Economou A and Grasl T
Xenakis’ sieves are a powerful formal tool to create integer-sequence generators that can be used for the generation of various numerical patterns to represent pitch scales, rhythm sequences, as well as patterns of loudness, density, timber and so forth. The key idea in the design of the sieves is the notion of a vocabulary of elementary modules that can be combined one with another under the operations of union and intersection in various ways to produce a series of patterns that rise from the simplest possible ones to highly expressive structures simulating almost random-like linear distributions of points on a line. Significantly Xenakis asserted that his algebra of sieves revealed insightful views to fundamental aspects of composition by “giving when it exists, a more hidden symmetry derived from the decomposition of a modulus”. It is this analytical power of the formalism to reveal hidden symmetries, emergent structures, and ordering systems that is revisited and reworked here.
The key idea for the work outlined here is that the construction of the sieves when it is produced by division rather that by aggregation and concatenation provides readily available nested patterns that clearly foreground various emergent numerical and spatial structures. The formal tool for this inquiry is taken by Polya’s theorem of counting non-equivalent configurations with respect to a given permutation group. Here the theorem is applied within an automated computational framework to produce all possible non-equivalent configurations that can be extracted from a regular division of a linear module into an n‑number of aliquot parts. The software generates automatically the cyclic index of any symmetry group of any finite linear shape, allows for the computation of a figure inventory of variables upon the cycle index and visualizes the result of all non-equivalent configurations with corresponding isomorphic two-dimensional subshapes of regular n‑gons. Significantly the software illustrates all such possible configurations in partial order lattices too to show the nested orders and symmetries of the spatial sieves.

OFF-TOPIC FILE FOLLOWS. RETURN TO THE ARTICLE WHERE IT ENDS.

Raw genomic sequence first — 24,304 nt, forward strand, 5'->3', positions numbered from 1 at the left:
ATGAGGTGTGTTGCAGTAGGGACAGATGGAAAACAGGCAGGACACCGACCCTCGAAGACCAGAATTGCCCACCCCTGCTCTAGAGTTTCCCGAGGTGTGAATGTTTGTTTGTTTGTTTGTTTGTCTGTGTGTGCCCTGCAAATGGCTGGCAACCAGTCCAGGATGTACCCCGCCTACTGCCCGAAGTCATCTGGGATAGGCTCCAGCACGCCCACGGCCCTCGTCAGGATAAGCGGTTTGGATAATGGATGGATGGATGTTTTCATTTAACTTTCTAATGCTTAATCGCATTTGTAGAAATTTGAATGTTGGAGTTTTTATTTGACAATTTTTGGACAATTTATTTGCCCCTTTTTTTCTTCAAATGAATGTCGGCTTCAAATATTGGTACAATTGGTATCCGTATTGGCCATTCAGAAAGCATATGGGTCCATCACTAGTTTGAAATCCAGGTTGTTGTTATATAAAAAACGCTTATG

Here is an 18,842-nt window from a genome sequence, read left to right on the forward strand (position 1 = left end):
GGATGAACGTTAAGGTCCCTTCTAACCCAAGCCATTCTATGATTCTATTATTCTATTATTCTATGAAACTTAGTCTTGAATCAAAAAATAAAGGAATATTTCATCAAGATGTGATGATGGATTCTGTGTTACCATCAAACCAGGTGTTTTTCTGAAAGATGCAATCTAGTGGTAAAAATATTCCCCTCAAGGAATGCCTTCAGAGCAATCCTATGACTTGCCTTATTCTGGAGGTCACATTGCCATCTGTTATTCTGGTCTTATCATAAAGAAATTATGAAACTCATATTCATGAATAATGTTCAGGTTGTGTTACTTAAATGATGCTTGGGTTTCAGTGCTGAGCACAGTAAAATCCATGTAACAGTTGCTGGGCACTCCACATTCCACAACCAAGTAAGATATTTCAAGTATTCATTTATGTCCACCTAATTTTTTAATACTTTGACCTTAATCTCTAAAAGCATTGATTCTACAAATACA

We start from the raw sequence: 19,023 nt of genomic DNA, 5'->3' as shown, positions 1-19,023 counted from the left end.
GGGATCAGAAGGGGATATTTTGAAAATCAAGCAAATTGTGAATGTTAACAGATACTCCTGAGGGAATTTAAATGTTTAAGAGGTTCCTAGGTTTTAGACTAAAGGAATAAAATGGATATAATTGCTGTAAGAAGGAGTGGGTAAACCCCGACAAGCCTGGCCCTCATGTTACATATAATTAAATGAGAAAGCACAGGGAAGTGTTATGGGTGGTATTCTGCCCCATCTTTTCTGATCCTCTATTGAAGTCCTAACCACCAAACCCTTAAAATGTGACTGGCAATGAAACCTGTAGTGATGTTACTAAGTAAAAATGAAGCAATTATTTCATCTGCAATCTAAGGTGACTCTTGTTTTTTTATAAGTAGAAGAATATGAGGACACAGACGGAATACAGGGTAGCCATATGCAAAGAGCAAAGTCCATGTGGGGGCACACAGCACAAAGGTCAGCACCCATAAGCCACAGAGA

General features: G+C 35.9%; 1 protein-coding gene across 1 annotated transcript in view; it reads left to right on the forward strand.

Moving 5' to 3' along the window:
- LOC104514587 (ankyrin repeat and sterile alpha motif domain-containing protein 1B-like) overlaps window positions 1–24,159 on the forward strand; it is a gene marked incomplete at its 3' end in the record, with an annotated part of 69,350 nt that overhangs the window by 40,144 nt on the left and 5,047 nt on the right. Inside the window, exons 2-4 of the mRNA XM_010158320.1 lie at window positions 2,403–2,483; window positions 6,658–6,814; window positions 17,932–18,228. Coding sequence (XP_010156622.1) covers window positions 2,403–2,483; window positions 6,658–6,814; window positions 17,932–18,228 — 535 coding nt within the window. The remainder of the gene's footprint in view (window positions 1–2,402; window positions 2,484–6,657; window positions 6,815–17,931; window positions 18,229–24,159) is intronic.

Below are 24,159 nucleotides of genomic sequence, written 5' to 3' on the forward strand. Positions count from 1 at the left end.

Xenakis Past, Present, and Future
28-30 January 2010
New York (USA)